CDOT #6690 was phased out of service in 1999 and put on display in Thomaston at the Railroad Museum of New England's headquarters. Both units were donated to the RMNE by ConnDOT in 2001 and went into storage.
GC&SF trains #15 and #16 running between Galveston and Chicago as the Texas Chief used the"Warbonnet" scheme, and the AT&SF F7s were numbered in the 300 series, so allocating the refurbished units #315 and #316 was intended to honour these historical facts.
However, there are several anomalies. The front doors with the headlights were salvaged from Texas Limited #100 and #102, F7s that ran from Houston to Galveston as a private train for a number of years and which were destroyed by Hurricane Ike in 2008.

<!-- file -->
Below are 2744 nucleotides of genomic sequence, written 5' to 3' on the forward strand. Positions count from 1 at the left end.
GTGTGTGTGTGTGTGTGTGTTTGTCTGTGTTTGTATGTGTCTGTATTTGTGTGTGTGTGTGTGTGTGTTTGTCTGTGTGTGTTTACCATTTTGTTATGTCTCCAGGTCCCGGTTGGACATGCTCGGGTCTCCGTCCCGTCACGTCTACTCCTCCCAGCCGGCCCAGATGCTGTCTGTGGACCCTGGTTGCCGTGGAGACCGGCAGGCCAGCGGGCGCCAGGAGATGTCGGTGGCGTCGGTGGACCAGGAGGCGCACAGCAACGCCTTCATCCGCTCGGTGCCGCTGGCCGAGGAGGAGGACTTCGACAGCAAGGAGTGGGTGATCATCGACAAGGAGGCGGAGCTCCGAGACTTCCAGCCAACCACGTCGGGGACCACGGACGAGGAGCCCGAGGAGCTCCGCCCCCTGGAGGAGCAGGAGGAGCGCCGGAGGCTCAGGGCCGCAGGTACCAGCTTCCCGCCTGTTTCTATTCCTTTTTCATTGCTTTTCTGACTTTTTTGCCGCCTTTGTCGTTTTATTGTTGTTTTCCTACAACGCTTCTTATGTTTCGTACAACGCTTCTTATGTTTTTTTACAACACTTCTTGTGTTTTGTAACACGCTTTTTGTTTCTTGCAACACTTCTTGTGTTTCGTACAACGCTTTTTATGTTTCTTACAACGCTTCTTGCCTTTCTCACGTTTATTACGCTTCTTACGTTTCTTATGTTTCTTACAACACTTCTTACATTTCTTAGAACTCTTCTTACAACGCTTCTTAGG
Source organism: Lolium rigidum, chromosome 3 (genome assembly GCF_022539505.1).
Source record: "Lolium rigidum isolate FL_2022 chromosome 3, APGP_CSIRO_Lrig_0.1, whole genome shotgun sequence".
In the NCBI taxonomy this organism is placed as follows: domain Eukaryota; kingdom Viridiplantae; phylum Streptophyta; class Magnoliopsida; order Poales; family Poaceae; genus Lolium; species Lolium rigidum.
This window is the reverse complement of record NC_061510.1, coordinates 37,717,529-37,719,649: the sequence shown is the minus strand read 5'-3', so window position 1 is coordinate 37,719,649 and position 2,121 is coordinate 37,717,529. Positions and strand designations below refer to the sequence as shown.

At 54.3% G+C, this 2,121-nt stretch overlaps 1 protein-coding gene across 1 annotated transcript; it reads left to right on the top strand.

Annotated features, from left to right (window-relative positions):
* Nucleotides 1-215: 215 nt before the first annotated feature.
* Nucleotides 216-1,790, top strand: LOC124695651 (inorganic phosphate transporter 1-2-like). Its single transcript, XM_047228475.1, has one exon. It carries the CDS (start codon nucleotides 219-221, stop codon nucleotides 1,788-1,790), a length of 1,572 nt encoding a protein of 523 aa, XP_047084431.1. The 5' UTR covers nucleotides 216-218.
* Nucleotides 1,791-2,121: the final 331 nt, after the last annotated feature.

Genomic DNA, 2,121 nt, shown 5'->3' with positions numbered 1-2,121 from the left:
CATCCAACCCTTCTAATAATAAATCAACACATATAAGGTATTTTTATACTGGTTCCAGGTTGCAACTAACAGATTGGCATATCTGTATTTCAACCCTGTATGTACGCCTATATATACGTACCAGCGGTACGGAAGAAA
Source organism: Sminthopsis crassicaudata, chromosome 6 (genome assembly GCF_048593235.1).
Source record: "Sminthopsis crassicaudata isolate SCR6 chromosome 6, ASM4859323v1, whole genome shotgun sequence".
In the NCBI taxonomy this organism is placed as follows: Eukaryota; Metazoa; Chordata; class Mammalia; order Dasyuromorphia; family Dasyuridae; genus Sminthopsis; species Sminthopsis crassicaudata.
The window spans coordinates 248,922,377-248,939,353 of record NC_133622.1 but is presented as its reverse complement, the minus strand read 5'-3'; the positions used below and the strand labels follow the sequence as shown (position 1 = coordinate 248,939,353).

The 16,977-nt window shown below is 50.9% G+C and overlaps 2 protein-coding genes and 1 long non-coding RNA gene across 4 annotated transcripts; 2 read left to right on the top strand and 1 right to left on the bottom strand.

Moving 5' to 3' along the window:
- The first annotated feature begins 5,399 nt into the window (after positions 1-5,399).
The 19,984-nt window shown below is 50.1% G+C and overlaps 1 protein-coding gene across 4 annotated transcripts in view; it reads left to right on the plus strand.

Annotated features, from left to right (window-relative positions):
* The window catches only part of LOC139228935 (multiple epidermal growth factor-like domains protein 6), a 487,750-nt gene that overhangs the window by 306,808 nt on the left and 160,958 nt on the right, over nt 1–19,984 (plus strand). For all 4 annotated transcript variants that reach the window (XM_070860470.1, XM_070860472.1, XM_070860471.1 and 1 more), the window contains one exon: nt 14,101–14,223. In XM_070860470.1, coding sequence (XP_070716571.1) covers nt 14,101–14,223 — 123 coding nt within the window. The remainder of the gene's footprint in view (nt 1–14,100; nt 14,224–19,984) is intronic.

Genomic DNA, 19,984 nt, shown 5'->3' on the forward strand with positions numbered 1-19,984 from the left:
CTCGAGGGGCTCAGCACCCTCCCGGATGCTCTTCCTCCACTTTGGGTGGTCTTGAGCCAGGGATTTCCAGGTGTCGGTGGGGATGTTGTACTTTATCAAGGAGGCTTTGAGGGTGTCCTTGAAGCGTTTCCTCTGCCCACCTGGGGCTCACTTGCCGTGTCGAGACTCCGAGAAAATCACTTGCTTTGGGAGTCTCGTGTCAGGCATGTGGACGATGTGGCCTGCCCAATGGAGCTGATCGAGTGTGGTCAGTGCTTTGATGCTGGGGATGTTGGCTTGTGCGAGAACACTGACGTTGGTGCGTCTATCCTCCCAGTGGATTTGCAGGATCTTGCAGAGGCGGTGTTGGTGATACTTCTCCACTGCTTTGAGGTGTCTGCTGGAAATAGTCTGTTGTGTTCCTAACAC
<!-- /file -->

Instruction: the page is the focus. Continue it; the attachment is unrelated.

The two units were next sold to the Galveston Railroad Museum in 2011 and travelled as RPCX #6690 and #6691 to Motive Power & Equipment Solutions in Greenville, SC, for refurbishment where they were painted in the Santa Fe Super Chief colours. They were publicly unveiled at Greensville on 9th June 2012.
Although these units never ran for the Atchison, Topeka & Santa Fe, with the permission of the BNSF, the museum was licensed to livery them in the famous "Warbonnet" passenger paint scheme of the Santa Fe.
The museum has one of the largest restored railroad collections in the southwest.
It is one of the five largest in the US, with many different pieces of railroad memorabilia and exhibits, including a total of more than forty pieces of rolling stock and locomotives.